Advisers have expressed “mounting frustration” over rising regulatory costs and the implementation of the RDR in a survey of all regulated firms.
The annual FCA Practitioner Panel survey, conducted in February and March and published today, shows 37 per cent of all firms believe the FSA was ineffective.
The FCA says much of the negativity was driven by small firms that have been affected by the implementation of the RDR in the last year.
The survey says: “Respondents believed that RDR was pushed through with no real thinking about how it would work in practice; the timescales and costs of implementation were unclear, and this resulted in the industry being hit with higher costs.
“There is strong underlying belief that ultimately the RDR does not benefit consumers as a large proportion of the population is now excluded from receiving advice.
“The implementation ‘on the ground’ has been poor and firms feel that there has been a lack of practical assistance and guidance.”
In addition, small firms feel “overburdened” with regulation and that they are not treated fairly over costs compared to large firms. IFAs and general insurance brokers complained about picking up additional costs from misselling scandals that they were not involved in.
Among all firms, the FSA’s key failings were identified as poor implementation of Treating Customers Fairly and the RDR, not being proactive, not doing its job properly in tackling misselling and being too bureaucratic and focused on red tape.
When asked what the negative consequences of regulation are, 51 per cent of small firms said lower profit margins. Almost four in 10 said it requires more resources, a quarter said inconsistent legislation, 24 per cent said it increases product prices while 20 per cent said to forces a withdrawal from certain sectors and 20 per cent said it forces a withdrawal from certain customer groups.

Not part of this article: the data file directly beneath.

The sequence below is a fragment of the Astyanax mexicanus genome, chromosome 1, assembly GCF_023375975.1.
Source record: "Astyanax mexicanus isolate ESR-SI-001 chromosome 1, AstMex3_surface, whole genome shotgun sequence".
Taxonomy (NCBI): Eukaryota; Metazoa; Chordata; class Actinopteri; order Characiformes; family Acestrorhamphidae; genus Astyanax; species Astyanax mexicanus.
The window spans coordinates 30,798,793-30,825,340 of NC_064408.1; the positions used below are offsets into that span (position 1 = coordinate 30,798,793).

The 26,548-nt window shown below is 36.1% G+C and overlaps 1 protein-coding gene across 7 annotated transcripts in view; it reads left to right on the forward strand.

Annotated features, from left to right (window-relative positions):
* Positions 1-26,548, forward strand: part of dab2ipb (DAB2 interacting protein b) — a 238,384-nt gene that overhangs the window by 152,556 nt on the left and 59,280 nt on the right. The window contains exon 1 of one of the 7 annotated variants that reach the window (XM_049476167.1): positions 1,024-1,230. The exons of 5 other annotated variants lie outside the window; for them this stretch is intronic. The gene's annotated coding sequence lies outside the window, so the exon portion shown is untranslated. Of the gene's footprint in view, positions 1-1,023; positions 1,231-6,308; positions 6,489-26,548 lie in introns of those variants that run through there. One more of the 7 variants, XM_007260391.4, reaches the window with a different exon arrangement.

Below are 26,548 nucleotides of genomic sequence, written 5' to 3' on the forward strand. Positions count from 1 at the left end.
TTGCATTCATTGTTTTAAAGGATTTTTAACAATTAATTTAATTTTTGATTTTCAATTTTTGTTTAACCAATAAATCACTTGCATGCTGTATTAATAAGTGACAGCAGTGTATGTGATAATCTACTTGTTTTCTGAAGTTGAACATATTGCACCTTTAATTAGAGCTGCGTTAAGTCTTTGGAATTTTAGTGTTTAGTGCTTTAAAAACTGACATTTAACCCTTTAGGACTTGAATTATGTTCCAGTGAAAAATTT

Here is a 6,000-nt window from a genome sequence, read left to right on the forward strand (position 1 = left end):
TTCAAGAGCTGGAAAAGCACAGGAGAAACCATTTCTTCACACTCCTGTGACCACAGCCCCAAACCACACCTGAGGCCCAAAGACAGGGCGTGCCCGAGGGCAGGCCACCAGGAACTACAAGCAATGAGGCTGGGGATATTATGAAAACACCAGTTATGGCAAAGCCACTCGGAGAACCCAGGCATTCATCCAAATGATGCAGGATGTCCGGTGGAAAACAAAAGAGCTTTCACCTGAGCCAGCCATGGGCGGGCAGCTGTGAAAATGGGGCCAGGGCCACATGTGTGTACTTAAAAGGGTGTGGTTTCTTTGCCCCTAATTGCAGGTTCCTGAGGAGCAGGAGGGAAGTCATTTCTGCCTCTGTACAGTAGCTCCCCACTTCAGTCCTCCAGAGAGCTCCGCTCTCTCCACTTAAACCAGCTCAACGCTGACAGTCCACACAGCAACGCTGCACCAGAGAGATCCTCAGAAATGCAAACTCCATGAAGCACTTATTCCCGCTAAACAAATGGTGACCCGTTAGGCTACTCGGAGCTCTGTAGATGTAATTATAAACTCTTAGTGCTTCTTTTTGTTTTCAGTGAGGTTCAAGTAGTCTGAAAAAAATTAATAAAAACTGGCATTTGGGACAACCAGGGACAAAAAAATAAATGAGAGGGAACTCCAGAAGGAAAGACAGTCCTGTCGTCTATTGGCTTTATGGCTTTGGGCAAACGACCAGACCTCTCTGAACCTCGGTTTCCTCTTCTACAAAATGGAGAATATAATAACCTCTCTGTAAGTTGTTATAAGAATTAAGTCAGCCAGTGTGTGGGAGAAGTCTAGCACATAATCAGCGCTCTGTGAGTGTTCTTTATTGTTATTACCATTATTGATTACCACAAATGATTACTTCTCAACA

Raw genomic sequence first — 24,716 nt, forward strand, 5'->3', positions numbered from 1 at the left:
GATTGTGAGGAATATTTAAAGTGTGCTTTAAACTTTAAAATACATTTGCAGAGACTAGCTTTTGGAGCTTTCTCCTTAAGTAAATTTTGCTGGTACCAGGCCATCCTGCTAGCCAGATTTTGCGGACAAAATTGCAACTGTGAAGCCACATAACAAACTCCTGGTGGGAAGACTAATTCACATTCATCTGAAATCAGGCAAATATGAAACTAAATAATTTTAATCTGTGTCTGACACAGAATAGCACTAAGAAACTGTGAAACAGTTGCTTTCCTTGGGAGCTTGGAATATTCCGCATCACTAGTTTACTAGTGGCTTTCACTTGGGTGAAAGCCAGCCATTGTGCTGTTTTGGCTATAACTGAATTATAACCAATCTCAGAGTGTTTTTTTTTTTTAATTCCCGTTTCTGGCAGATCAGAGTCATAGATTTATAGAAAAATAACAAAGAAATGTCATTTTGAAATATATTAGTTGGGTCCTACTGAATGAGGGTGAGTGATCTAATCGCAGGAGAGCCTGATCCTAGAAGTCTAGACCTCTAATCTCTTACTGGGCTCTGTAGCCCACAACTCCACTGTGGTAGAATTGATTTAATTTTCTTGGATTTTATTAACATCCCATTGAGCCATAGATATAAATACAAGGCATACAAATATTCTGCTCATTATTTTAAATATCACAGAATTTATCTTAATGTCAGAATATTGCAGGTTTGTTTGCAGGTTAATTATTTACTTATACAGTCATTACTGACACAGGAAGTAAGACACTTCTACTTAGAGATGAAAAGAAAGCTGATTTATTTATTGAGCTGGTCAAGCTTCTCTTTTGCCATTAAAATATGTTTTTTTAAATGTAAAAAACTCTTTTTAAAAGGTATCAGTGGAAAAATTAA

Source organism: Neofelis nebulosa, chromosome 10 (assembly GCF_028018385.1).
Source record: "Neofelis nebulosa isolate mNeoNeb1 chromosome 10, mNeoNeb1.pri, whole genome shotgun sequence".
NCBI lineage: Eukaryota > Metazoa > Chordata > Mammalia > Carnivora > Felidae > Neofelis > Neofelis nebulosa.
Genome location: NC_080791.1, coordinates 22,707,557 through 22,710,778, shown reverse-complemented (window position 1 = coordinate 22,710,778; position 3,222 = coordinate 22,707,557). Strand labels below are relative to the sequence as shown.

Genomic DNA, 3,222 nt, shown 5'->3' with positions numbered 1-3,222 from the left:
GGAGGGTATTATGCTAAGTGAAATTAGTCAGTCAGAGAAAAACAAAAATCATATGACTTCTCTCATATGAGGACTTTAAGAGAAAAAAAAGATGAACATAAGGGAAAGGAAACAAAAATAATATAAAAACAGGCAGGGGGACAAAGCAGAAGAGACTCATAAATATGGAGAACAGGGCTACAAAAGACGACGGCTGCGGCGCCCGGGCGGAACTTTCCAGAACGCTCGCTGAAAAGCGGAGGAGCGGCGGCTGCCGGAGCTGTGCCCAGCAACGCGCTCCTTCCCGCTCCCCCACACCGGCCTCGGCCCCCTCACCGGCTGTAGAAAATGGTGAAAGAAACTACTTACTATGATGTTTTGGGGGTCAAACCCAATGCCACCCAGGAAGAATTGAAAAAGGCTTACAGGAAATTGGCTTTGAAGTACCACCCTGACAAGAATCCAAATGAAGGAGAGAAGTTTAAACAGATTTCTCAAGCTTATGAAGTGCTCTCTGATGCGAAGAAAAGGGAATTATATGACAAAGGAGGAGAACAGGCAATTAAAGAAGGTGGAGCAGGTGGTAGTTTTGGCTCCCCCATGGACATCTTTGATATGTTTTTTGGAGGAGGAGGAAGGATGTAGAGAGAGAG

Firms also said they found the FSA website and call centre “very frustrating” and can not always get answers to their questions. They want more specialist FCA staff to deal with specific areas.
The survey shows 55 per cent of all firms were dissatisfied with the regulator, including 16 per cent who said they were extremely dissatisfied.
FCA chief executive Martin Wheatley says: “From this last survey undertaken at the FSA, it is clear that firms believed there are some areas which could be improved.
“As the FCA, we have changed our approach and the way we regulate, and we are becoming a more forward-looking, predictable and engaged regulator which acts from a position of greater understanding of the industry.”